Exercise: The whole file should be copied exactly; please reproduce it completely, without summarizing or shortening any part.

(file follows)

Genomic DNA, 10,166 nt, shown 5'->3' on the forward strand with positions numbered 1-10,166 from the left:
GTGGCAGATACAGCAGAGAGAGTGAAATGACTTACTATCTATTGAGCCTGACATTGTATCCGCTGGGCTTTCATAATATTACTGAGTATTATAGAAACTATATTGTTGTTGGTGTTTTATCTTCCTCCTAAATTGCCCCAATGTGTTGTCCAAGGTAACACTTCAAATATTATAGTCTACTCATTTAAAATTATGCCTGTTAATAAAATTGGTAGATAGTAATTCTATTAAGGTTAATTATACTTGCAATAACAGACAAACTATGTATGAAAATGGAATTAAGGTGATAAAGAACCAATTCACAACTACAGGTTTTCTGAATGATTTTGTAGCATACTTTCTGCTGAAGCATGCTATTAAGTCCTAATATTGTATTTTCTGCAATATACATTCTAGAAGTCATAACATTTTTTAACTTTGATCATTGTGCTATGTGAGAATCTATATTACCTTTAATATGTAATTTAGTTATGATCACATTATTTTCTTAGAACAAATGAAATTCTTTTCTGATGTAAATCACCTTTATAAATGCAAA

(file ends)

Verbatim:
Genomic DNA, 10,166 nt, shown 5'->3' on the forward strand with positions numbered 1-10,166 from the left:
GTGGCAGATACAGCAGAGAGAGTGAAATGACTTACTATCTATTGAGCCTGACATTGTATCCGCTGGGCTTTCATAATATTACTGAGTATTATAGAAACTATATTGTTGTTGGTGTTTTATCTTCCTCCTAAATTGCCCCAATGTGTTGTCCAAGGTAACACTTCAAATATTATAGTCTACTCATTTAAAATTATGCCTGTTAATAAAATTGGTAGATAGTAATTCTATTAAGGTTAATTATACTTGCAATAACAGACAAACTATGTATGAAAATGGAATTAAGGTGATAAAGAACCAATTCACAACTACAGGTTTTCTGAATGATTTTGTAGCATACTTTCTGCTGAAGCATGCTATTAAGTCCTAATATTGTATTTTCTGCAATATACATTCTAGAAGTCATAACATTTTTTAACTTTGATCATTGTGCTATGTGAGAATCTATATTACCTTTAATATGTAATTTAGTTATGATCACATTATTTTCTTAGAACAAATGAAATTCTTTTCTGATGTAAATCACCTTTATAAATGCAAA